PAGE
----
Attacking U.S. networks has become a profit-driven big business that will put government confidence in its cyber forces to the test.
Twelve years after launching its Trustworthy Computing initiative, Microsoft has reduced the vulnerabilities in its operating systems and helped to change the way software is developed.
If the iris changes as people age, then ID systems based on iris recognition could cause security chaos.
More current Windows versions finally are replacing Microsoft's XP operating system, but a surprising number of critical systems are still running the 12-year-old OS and will need to be protected after Microsoft ends its support in April.
Bills introduced recently at the state level could bar many technology companies from doing business not only with the NSA, but also with state and local government entities.
While agencies still struggle with BYOD security, wearable devices are poised to enter the government workplace, bringing a new set of concerns.
Recent multistage attacks against high-value targets confirm what we should already know: It is difficult if not impossible to set limits on what kind of infrastructure is critical enough to receive cybersecurity attention.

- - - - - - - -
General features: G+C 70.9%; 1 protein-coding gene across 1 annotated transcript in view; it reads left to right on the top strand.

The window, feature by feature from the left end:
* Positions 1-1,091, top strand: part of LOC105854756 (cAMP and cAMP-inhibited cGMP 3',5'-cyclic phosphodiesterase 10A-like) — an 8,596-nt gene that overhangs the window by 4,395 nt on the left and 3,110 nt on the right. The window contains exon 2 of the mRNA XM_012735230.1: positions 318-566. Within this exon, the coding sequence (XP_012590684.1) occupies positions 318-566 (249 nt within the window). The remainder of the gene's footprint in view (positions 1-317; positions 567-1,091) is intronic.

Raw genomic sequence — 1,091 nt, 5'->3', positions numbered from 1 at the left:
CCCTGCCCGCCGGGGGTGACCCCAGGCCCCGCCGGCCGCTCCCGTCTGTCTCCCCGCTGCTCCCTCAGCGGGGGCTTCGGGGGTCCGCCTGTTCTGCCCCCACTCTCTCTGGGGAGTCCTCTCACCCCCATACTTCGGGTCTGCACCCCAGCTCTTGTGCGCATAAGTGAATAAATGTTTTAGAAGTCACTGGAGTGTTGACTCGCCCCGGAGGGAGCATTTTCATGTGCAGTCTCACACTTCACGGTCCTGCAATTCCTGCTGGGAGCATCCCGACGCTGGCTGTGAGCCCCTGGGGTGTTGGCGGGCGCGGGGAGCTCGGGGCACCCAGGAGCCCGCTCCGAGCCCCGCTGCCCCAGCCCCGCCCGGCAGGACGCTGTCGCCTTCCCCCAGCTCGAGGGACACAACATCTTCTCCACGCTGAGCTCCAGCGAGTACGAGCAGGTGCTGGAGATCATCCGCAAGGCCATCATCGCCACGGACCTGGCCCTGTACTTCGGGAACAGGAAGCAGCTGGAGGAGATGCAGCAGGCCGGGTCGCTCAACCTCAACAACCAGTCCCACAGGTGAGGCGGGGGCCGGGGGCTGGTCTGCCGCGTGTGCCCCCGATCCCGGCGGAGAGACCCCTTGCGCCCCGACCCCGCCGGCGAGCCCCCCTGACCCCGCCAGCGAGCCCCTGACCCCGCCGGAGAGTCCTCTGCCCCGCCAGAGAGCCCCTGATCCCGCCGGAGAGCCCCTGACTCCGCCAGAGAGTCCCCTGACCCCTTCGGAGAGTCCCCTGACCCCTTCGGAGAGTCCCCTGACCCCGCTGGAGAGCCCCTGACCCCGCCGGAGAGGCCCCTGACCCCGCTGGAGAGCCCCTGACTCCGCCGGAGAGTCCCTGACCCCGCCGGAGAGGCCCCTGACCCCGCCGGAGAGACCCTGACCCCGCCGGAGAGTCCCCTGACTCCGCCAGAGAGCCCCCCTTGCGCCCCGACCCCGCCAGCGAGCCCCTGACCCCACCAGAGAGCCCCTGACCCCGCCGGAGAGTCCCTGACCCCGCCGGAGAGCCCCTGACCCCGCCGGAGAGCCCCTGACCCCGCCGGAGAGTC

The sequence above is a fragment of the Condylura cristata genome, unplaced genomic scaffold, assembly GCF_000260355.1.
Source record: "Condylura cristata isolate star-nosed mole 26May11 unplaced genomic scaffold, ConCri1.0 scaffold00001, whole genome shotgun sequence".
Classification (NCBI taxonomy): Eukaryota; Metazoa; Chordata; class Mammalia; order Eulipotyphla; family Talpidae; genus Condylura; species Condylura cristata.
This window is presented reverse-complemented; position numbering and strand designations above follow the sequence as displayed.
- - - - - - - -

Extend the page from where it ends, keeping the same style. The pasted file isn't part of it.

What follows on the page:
NIST is preparing a publication explaining the technique called approximate matching that helps analysts spot malicious code in files using functions that look for similarities.
The push by the federal government and mobile carriers for IPv6 adoption has put the United States at the top of the list of IPv6 leaders despite the slow rate of consumer network upgrades.
In response to the “very real and serious nature of the cyberthreat today,” the latest version of the National Cybersecurity and Critical Infrastructure Protection Act would ensure that nothing changes.